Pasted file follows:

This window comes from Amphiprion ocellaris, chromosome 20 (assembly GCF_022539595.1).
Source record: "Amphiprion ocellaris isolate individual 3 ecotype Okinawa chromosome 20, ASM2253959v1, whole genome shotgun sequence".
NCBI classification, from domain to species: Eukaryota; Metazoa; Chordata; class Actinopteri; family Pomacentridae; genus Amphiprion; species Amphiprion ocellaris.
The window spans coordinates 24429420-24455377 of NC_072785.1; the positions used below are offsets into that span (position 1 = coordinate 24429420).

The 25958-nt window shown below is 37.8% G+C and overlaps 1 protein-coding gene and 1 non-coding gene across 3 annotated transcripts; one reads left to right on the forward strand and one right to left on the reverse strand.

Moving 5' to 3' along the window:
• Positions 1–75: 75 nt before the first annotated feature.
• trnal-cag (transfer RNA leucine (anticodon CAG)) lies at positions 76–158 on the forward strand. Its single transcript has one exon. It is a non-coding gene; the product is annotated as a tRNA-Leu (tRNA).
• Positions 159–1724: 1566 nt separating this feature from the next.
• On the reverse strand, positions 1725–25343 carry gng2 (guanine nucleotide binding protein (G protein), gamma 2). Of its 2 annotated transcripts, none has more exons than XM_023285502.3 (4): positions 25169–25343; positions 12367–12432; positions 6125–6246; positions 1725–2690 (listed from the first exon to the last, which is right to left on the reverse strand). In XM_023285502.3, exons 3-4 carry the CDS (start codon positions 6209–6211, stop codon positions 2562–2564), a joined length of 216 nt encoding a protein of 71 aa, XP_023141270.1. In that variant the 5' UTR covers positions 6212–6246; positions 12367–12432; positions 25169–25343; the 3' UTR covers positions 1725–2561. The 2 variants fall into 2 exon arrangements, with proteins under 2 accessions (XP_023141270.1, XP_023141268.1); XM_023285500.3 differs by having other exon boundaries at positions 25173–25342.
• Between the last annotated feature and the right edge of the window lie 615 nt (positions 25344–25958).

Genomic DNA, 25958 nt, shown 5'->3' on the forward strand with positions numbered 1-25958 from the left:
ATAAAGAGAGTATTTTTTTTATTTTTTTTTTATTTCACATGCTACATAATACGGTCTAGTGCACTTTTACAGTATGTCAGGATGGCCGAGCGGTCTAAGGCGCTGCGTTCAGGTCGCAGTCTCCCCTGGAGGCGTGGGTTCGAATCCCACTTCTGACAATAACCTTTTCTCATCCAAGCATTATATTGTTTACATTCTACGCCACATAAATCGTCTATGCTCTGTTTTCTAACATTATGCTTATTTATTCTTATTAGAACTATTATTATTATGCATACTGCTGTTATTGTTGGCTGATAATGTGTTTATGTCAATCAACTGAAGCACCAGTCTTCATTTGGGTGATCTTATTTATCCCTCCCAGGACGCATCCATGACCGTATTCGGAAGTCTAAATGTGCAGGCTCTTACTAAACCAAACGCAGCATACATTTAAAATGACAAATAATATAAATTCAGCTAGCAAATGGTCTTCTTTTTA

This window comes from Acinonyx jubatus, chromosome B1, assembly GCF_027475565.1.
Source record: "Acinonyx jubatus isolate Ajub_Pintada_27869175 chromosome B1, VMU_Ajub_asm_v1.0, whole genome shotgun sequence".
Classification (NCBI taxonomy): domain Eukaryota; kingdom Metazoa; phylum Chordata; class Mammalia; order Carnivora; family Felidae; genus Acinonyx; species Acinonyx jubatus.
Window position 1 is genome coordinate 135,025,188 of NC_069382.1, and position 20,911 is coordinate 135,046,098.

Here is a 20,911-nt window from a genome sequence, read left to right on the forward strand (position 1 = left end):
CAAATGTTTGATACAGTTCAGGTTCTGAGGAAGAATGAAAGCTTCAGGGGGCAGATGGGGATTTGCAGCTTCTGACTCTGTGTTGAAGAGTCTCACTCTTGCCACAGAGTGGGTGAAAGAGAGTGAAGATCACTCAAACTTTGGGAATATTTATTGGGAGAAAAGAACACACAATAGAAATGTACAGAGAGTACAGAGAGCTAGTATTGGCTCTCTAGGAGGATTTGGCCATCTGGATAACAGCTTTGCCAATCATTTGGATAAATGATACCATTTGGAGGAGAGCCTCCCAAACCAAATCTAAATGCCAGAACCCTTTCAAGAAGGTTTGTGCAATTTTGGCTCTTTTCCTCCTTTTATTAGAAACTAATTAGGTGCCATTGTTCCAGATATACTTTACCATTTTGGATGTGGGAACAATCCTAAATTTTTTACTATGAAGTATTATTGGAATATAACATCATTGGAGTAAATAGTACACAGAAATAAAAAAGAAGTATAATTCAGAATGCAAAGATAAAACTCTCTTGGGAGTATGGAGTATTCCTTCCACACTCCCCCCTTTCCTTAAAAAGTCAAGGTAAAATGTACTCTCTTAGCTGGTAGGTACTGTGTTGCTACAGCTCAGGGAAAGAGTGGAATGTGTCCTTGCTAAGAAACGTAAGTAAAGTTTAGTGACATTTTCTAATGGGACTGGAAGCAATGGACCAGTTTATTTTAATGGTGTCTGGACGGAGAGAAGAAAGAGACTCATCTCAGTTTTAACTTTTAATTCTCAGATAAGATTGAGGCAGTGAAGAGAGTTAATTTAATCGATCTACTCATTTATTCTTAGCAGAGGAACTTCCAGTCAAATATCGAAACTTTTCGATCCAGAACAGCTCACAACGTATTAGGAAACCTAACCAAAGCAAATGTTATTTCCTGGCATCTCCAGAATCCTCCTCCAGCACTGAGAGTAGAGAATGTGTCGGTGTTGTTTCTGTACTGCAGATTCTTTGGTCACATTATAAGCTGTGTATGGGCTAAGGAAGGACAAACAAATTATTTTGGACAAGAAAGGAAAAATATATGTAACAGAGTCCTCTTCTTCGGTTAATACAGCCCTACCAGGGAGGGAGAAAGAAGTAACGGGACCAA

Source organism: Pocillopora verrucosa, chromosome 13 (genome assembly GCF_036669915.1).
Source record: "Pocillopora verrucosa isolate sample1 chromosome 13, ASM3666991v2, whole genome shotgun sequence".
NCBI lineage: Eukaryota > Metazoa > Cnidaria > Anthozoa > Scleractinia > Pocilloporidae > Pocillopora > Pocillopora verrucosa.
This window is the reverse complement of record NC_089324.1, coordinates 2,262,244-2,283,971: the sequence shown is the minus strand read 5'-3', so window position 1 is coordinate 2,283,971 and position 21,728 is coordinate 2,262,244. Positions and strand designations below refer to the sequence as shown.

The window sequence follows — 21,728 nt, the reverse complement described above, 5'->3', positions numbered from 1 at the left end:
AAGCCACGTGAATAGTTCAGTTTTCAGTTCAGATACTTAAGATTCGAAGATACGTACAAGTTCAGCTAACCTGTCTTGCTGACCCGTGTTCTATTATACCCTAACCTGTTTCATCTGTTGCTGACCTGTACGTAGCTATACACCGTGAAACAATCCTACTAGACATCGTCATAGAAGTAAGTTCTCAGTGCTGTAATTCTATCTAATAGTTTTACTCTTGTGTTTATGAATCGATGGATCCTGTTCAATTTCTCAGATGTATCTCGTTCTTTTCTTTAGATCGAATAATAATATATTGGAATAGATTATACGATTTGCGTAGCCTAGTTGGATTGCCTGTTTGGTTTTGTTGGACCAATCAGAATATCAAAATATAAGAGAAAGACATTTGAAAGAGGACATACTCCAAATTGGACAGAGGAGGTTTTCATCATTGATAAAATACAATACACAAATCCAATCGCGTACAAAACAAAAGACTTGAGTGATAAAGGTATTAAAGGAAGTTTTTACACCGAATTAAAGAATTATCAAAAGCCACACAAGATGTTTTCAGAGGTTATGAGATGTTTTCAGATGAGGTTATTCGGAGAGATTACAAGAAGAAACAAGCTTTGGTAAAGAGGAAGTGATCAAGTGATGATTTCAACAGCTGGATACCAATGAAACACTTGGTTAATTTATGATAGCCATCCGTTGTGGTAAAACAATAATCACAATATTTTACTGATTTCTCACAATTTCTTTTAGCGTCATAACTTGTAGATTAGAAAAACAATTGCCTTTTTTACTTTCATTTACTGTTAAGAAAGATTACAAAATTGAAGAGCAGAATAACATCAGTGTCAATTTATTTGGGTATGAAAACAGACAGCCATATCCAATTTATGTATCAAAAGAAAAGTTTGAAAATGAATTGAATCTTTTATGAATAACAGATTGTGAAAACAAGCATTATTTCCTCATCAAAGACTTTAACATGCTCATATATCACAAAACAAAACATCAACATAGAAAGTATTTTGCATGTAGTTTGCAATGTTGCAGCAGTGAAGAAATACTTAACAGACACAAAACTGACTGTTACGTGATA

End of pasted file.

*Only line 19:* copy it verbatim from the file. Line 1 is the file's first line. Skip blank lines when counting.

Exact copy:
CAAATGTTTGATACAGTTCAGGTTCTGAGGAAGAATGAAAGCTTCAGGGGGCAGATGGGGATTTGCAGCTTCTGACTCTGTGTTGAAGAGTCTCACTCTTGCCACAGAGTGGGTGAAAGAGAGTGAAGATCACTCAAACTTTGGGAATATTTATTGGGAGAAAAGAACACACAATAGAAATGTACAGAGAGTACAGAGAGCTAGTATTGGCTCTCTAGGAGGATTTGGCCATCTGGATAACAGCTTTGCCAATCATTTGGATAAATGATACCATTTGGAGGAGAGCCTCCCAAACCAAATCTAAATGCCAGAACCCTTTCAAGAAGGTTTGTGCAATTTTGGCTCTTTTCCTCCTTTTATTAGAAACTAATTAGGTGCCATTGTTCCAGATATACTTTACCATTTTGGATGTGGGAACAATCCTAAATTTTTTACTATGAAGTATTATTGGAATATAACATCATTGGAGTAAATAGTACACAGAAATAAAAAAGAAGTATAATTCAGAATGCAAAGATAAAACTCTCTTGGGAGTATGGAGTATTCCTTCCACACTCCCCCCTTTCCTTAAAAAGTCAAGGTAAAATGTACTCTCTTAGCTGGTAGGTACTGTGTTGCTACAGCTCAGGGAAAGAGTGGAATGTGTCCTTGCTAAGAAACGTAAGTAAAGTTTAGTGACATTTTCTAATGGGACTGGAAGCAATGGACCAGTTTATTTTAATGGTGTCTGGACGGAGAGAAGAAAGAGACTCATCTCAGTTTTAACTTTTAATTCTCAGATAAGATTGAGGCAGTGAAGAGAGTTAATTTAATCGATCTACTCATTTATTCTTAGCAGAGGAACTTCCAGTCAAATATCGAAACTTTTCGATCCAGAACAGCTCACAACGTATTAGGAAACCTAACCAAAGCAAATGTTATTTCCTGGCATCTCCAGAATCCTCCTCCAGCACTGAGAGTAGAGAATGTGTCGGTGTTGTTTCTGTACTGCAGATTCTTTGGTCACATTATAAGCTGTGTATGGGCTAAGGAAGGACAAACAAATTATTTTGGACAAGAAAGGAAAAATATATGTAACAGAGTCCTCTTCTTCGGTTAATACAGCCCTACCAGGGAGGGAGAAAGAAGTAACGGGACCAA